MLB is opening up the streaming market, per Thomas Barrabi of Fox Business. Each team will now be allowed to sell its streaming rights to local markets prior to the 2020 season. The change marks another point in the slow but inevitable shift from broadcast to digital. Teams are still beholden to contractual agreements with regional sports networks, but the change will eventually empower teams with a potentially impactful degree of agency. The return of digital rights to the franchises themselves also ought to help the sport expand its digital footprint and allow for streaming on further platforms such as Amazon and YouTube, who enjoyed a successful partnership with MLB last season.
- It may be the trade action that butters our bread here at MLB Trade Rumors, but for Major League Baseball itself, the Winter Meetings are an important venue for discussion of an array of league issues. Yesterday, for instance, MLB met with minor league reps for the first of many sessions negotiating the proposed new structure for the minor league system, per David Waldstein of the NY Times. The proposal on the table calls for large-scale retraction, which unsurprisingly does not sit well with minor league owners. There’s much progress to be made, and this will hardly be the last time these two sides meet to discuss this issue. MLB cannot force the retraction, but the current contract runs out in September, by which time the two sides hope to have a new agreement in place – though that’s hardly a sure thing.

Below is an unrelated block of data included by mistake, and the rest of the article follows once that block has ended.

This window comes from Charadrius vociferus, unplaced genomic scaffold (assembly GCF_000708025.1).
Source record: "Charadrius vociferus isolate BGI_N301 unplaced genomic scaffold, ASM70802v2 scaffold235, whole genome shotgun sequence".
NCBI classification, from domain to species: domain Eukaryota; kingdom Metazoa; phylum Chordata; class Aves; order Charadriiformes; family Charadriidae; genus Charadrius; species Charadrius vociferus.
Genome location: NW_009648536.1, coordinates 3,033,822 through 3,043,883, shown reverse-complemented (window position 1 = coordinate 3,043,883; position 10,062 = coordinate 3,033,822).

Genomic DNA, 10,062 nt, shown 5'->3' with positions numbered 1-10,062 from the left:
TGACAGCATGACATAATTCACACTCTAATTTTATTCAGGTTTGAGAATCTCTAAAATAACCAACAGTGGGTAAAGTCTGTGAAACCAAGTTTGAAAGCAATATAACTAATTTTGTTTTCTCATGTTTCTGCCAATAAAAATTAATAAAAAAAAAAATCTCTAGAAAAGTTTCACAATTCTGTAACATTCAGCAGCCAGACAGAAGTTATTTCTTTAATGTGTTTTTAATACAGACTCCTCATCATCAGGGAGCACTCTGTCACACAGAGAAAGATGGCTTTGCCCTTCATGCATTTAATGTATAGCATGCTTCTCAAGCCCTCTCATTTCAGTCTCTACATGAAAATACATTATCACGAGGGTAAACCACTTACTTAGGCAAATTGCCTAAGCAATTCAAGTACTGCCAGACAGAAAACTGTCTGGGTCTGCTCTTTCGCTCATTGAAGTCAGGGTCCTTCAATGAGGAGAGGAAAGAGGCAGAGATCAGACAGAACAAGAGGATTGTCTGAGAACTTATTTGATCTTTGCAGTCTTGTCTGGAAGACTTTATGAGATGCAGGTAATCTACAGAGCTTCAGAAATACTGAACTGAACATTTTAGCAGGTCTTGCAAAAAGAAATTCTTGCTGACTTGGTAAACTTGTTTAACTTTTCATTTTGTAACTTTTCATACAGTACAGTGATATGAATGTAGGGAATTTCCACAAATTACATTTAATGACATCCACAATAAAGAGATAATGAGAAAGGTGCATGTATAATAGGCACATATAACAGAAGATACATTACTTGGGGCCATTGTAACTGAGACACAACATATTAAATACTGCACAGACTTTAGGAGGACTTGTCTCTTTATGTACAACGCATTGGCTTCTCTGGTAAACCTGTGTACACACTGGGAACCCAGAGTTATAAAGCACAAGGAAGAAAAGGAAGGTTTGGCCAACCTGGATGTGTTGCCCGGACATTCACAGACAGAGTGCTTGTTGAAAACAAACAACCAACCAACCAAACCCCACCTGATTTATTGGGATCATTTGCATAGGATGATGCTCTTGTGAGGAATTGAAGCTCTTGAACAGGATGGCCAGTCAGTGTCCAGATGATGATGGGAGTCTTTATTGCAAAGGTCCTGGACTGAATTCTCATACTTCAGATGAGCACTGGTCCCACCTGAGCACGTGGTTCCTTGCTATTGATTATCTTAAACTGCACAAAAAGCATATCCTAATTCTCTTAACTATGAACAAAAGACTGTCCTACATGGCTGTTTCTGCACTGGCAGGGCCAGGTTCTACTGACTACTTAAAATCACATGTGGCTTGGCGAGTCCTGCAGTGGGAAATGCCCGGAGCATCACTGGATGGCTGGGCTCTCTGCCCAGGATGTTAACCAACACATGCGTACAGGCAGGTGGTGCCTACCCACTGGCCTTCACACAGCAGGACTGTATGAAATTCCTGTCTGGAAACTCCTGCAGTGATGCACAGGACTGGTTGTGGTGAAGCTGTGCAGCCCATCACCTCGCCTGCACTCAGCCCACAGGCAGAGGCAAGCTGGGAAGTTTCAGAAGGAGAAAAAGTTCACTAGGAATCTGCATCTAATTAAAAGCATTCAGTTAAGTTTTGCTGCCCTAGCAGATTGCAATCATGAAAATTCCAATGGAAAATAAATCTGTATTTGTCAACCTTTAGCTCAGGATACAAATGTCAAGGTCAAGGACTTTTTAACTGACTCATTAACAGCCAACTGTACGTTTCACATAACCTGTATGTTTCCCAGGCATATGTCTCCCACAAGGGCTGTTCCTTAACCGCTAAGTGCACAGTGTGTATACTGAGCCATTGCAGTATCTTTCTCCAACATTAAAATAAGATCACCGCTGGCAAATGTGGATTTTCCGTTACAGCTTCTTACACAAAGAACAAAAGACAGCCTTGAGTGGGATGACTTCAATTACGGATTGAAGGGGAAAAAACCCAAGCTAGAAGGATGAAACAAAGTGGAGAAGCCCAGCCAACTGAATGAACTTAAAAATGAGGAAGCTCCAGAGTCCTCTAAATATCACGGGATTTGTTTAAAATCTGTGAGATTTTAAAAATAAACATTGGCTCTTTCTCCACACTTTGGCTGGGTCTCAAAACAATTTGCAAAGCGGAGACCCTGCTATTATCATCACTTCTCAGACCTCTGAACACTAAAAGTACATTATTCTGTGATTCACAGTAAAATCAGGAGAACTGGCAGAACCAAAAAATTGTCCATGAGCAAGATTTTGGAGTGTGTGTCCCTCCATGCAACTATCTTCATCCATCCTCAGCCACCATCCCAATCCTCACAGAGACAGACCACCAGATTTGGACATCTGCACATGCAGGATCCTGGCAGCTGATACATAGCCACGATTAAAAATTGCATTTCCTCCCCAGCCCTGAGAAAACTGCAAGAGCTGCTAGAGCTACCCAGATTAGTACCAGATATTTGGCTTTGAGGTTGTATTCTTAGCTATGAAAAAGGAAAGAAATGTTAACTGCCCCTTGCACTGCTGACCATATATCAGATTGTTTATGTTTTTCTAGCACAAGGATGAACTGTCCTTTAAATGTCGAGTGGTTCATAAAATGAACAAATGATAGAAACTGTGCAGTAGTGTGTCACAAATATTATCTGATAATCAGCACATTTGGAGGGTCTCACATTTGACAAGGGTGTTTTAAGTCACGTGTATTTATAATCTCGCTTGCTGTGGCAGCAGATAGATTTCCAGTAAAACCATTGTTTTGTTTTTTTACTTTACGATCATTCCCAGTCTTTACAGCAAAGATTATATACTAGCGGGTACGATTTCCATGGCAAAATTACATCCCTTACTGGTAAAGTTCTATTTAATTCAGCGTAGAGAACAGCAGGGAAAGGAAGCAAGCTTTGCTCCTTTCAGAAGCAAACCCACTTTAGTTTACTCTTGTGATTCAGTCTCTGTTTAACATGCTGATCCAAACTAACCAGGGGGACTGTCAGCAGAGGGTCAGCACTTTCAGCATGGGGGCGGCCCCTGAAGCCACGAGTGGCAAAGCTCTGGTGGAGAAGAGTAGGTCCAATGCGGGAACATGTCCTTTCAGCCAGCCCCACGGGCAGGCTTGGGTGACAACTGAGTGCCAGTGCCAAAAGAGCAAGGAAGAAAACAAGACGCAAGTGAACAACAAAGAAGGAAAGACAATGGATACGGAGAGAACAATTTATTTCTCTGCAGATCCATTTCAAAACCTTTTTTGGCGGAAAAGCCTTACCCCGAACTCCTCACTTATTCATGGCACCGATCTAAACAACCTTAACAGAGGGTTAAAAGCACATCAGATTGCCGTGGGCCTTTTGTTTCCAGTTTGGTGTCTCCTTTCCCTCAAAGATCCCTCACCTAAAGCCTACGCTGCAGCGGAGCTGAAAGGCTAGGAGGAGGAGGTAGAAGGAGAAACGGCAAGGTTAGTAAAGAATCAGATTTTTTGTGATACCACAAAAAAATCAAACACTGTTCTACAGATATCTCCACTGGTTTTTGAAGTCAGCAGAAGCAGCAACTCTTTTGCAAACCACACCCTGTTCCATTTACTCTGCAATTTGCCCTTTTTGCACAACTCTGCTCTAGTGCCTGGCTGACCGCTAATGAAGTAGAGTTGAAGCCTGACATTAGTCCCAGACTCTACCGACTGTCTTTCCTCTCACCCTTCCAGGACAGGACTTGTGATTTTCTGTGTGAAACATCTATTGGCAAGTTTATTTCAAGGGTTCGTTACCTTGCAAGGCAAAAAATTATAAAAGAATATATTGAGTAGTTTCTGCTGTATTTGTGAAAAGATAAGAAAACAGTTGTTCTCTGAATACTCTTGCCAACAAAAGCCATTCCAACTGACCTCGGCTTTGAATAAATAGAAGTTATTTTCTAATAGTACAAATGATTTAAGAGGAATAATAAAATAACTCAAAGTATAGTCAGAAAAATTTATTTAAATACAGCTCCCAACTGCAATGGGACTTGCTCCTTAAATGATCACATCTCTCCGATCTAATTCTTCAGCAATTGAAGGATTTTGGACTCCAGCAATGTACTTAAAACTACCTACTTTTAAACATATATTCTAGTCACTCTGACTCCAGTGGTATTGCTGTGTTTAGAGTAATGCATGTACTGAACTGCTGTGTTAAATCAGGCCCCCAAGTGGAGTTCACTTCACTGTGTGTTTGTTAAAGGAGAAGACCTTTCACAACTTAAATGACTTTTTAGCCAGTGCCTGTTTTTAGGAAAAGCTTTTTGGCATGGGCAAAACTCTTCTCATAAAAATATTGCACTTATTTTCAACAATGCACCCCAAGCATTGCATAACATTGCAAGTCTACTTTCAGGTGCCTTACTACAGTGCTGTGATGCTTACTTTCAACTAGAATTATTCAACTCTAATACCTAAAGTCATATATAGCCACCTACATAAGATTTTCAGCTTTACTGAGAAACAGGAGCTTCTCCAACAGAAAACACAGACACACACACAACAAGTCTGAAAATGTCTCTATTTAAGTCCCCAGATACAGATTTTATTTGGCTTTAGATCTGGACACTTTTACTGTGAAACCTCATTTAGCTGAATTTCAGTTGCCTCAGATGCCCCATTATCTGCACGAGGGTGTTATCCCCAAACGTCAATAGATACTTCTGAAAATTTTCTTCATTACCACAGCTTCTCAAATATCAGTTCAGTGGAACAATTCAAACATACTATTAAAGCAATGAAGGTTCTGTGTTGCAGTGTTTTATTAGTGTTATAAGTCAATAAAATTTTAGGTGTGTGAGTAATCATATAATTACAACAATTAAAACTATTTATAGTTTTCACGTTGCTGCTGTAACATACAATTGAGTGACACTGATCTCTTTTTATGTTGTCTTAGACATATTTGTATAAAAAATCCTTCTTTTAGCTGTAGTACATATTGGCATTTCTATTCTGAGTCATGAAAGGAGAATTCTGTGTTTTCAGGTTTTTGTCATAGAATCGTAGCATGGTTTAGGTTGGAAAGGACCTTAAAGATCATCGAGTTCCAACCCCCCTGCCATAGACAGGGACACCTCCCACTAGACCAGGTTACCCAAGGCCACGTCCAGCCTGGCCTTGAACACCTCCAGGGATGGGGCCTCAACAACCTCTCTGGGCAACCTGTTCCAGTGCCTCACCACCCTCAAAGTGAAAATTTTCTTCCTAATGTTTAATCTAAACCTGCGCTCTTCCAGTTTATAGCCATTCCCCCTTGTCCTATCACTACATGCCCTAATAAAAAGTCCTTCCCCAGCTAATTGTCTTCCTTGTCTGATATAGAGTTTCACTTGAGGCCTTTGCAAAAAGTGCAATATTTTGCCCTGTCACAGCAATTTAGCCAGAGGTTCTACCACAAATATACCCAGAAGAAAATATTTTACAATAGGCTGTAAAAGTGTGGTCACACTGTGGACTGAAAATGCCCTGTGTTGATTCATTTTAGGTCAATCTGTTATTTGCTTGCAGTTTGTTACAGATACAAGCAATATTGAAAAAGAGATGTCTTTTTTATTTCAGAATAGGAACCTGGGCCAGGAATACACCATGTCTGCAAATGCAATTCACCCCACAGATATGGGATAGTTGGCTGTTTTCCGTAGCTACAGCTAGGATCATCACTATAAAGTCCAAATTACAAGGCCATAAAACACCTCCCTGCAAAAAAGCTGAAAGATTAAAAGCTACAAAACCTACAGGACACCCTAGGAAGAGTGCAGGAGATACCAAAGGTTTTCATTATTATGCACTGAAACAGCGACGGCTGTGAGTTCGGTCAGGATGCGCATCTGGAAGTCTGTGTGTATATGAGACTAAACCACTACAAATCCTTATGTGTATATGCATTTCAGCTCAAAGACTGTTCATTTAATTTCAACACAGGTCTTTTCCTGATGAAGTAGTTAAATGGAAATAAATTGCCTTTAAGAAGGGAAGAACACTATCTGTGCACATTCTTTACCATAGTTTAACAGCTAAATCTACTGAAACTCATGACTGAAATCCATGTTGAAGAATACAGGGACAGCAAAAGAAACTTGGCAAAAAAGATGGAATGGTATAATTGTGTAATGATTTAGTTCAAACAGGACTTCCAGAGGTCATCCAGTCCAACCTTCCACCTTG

- Changes are coming to the KBO, per Dan Kurtz of MyKBO.net (via Twitter). The Korean Baseball Organization Players’ Association voted to shorten the amount of service time needed to reach free agency from nine years to eight years for players entering out of high school and from eight years to seven years for those entering from college, per Yonhap News Agency. Another change apropos to those free agents still looking for clubs, the KBO will now allow three foreign players to appear in the same game. Presently, teams can roster three foreign players, but only two were allowed to appear in the same game. The change could embolden teams to be more aggressive in their pursuit of foreign players, especially given the success of a player like Josh Lindblom, who plans to return stateside after an MVP-winning season in the KBO. Other changes include the raising of the minimum salary and the implementation of an injured list. The KBOPA differs from the MLBPA in that it is not a union, though clearly, the leagues struggle with many of the same sticking points in negotiations with players.